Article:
Captain Vorpatril’s Alliance
A new Vorkosigan story is a high point of the year. This time it is Miles charming scoundrel companions Ivan’s turn. Great emotional story.
GOOD INTENTIONS, BAD INTEL
Captain Ivan Vorpatril sometimes thinks that if not for his family, he might have no troubles at all. But he has the dubious fortune of the hyperactive Miles Vorkosigan as a cousin, which has too-often led to his getting dragged into one of Miles’ schemes, with risk to life and limb—and military career—that Ivan doesn’t consider entirely fair. Although much practice has made Ivan more adept at fending off his mother’s less-than-subtle reminders that he should be getting married and continuing the Vorpatril lineage.
Fortunately, his current duty is on the planet Komarr as staff officer to Admiral Desplains, far from both his cousin and his mother back on their homeworld of Barrayar. It’s an easy assignment and nobody is shooting at him. What could go wrong?
Plenty, it turns out, when Byerly Vorrutyer, an undercover agent for Imperial Security, shows up on his doorstep and asks him to make the acquaintance of a young woman, recently arrived on Komarr, who seems to be in danger. That Byerly is characteristically vague about the nature of the danger, not to mention the lady’s name, should have been Ivan’s first clue, but Ivan is no more able to turn aside from aiding a damsel in distress than he could resist trying to rescue a kitten from a tree.
It is but a short step down the road of good intentions to the tangle of Ivan’s life, in trouble with the Komarran authorities, with his superiors, and with the lethal figures hunting the mysterious but lovely Tej and her exotic blue companion Rish—a tangle to test the lengths to which Ivan will go as an inspired protector.
But though his predicament is complicated, at least Ivan doesn’t have to worry about hassle from family. Or so he believes . . .
The Age of Scorpio
Gavin’s two first novels where no-stop beautiful scifi action and I expect the frantic pace to continue in this one
Of all the captains based out of Arclight only Eldon Sloper was desperate enough to agree to a salvage job in Red Space. And now he and his crew are living to regret his desperation.
In Red Space the rules are different. Some things work, others don’t. Best to stick close to the Church beacons. Don’t get lost.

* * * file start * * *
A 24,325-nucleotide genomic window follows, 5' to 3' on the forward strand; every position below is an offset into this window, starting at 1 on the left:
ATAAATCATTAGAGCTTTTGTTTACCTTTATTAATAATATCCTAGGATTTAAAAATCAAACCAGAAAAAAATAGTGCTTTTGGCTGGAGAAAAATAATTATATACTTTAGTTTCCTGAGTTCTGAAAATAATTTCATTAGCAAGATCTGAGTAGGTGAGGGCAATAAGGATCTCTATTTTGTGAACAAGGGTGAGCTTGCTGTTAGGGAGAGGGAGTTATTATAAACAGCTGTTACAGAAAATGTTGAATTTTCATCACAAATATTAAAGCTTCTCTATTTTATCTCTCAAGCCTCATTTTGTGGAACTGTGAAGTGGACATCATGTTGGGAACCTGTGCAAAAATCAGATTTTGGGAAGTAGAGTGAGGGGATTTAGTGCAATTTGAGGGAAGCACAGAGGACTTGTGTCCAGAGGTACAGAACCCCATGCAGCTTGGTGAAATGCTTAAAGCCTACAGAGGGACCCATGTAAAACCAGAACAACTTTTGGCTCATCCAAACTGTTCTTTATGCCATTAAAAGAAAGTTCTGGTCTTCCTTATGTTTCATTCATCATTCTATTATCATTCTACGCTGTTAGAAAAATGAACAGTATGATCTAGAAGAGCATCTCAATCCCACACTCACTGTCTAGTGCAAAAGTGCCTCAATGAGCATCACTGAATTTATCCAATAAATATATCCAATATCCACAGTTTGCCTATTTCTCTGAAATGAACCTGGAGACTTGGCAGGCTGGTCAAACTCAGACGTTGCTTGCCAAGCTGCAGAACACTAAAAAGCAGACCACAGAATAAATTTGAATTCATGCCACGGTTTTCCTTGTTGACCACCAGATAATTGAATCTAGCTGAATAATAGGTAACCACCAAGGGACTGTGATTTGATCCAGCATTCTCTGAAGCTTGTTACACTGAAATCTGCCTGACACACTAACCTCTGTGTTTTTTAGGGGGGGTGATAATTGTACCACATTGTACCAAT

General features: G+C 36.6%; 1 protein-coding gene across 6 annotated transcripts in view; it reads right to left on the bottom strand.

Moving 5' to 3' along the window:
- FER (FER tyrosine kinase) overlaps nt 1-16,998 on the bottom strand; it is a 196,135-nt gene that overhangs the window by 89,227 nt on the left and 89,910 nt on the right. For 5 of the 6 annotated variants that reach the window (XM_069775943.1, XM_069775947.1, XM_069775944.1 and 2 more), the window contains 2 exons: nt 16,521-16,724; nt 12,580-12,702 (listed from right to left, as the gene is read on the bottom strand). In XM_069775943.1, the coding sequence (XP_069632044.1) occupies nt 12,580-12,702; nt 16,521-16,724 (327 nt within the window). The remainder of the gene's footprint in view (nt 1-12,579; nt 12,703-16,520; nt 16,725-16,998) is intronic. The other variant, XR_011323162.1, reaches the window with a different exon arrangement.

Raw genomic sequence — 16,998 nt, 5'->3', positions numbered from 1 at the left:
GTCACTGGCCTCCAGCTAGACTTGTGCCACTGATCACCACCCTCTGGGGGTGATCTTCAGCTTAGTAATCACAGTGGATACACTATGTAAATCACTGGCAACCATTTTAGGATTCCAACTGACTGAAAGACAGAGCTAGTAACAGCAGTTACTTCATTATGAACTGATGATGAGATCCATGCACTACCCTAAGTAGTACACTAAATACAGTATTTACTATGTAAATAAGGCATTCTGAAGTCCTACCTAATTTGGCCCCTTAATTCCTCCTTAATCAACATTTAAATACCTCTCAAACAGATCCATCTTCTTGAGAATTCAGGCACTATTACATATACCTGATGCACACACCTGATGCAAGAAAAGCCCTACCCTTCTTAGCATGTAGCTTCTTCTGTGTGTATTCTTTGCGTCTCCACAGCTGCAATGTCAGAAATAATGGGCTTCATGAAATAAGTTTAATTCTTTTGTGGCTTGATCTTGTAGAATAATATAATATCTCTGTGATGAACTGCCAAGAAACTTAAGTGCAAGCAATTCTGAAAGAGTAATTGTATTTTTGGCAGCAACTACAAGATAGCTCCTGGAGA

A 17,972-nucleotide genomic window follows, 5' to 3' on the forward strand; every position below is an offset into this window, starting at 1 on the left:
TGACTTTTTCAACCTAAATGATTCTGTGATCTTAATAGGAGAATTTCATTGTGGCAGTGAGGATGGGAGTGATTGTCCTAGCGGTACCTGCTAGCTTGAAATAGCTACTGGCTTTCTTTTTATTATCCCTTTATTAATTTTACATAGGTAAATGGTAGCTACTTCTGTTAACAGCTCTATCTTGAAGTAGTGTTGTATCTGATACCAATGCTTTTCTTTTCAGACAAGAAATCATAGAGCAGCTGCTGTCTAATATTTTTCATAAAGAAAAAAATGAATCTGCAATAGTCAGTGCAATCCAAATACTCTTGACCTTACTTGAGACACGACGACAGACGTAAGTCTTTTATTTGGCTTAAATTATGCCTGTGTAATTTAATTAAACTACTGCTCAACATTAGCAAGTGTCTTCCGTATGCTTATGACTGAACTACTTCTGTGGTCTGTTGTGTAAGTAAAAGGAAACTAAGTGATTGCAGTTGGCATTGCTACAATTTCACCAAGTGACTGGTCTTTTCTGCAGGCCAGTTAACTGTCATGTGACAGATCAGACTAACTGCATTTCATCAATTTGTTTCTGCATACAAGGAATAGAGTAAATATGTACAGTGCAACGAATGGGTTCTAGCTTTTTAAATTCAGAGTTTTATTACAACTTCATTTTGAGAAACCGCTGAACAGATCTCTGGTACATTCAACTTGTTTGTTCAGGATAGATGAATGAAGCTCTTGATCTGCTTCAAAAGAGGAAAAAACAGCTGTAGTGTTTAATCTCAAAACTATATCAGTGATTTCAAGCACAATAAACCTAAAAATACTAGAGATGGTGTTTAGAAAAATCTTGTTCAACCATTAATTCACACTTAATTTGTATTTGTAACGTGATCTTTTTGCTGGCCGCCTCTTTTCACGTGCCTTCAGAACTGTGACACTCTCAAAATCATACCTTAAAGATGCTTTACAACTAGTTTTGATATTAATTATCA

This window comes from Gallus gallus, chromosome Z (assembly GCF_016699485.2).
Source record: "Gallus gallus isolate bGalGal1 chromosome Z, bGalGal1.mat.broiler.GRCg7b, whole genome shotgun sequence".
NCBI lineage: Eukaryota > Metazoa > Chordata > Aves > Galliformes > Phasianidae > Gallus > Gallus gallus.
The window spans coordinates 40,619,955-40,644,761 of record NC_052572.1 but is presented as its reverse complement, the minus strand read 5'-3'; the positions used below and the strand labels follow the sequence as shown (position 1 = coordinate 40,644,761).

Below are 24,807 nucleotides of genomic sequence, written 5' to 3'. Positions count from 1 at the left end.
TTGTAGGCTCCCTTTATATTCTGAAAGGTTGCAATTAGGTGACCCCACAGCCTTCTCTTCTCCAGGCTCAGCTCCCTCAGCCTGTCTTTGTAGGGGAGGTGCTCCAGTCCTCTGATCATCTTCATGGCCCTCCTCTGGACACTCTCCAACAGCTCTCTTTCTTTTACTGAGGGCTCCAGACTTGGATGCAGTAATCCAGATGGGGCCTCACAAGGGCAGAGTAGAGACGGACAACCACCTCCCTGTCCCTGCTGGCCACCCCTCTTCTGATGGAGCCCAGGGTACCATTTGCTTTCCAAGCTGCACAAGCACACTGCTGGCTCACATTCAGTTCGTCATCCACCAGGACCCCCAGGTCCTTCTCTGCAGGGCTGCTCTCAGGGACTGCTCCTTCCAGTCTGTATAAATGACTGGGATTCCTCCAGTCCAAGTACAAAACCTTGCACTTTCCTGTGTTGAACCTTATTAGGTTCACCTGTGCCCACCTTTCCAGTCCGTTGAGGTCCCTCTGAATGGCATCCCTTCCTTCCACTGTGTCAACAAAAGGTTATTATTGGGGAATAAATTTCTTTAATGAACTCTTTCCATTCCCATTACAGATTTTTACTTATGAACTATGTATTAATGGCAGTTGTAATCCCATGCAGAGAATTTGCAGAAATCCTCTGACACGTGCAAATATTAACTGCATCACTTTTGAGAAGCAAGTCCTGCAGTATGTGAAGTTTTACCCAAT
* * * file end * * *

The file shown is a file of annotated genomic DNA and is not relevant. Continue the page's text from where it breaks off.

Because there’s something wrong about Red Space. Something beyond rational. Something vampyric . . .
Long after The Loss mankind is different. We touch the world via neunonics. We are machines, we are animals, we are hybrids. But some things never change. A Killer is paid to kill, a Thief will steal countless lives. A Clone will find insanity, an Innocent a new horror. The Church knows we have kept our sins.
Swords of Waar
Thanks to the advantages of baen ebooks, I have already enjoyed this story. The second installment of this female John Carter of Mars was as action packed and enjoyable as the first. Female biker chick returns to her lost love on Waar.
Jane Carver, a hell-raising, redheaded biker chick from Coral Gables, Florida, had found a new life and love on Waar, a savage planet of fearsome creatures and swashbuckling warriors. Until the planet’s high priests sent her back to Earth against her will.
But nobody keeps Jane from her man, even if he happens to be a purple-skinned alien nobleman.
Against all odds, she returns to Waar, only to find herself accused of kidnapping the Emperor’s beautiful daughter. Allying herself with a band of notorious sky-pirates, Jane sets out to clear her name and rescue the princess, but that means uncovering the secret origins of the Gods of Waar—and picking a fight with the Wargod himself.
Good thing Jane is always up for a scrap . . .
Swords of Waar is the wildly entertaining sequel to Jane Carver of Waar, and continues the raucous adventures of science fiction’s newest and most bad ass space heroine.
- Art of Hunting (The Gravedigger Chronicles 2) by Alan Campbell (Tor) – the first volume was an entertaining fantasy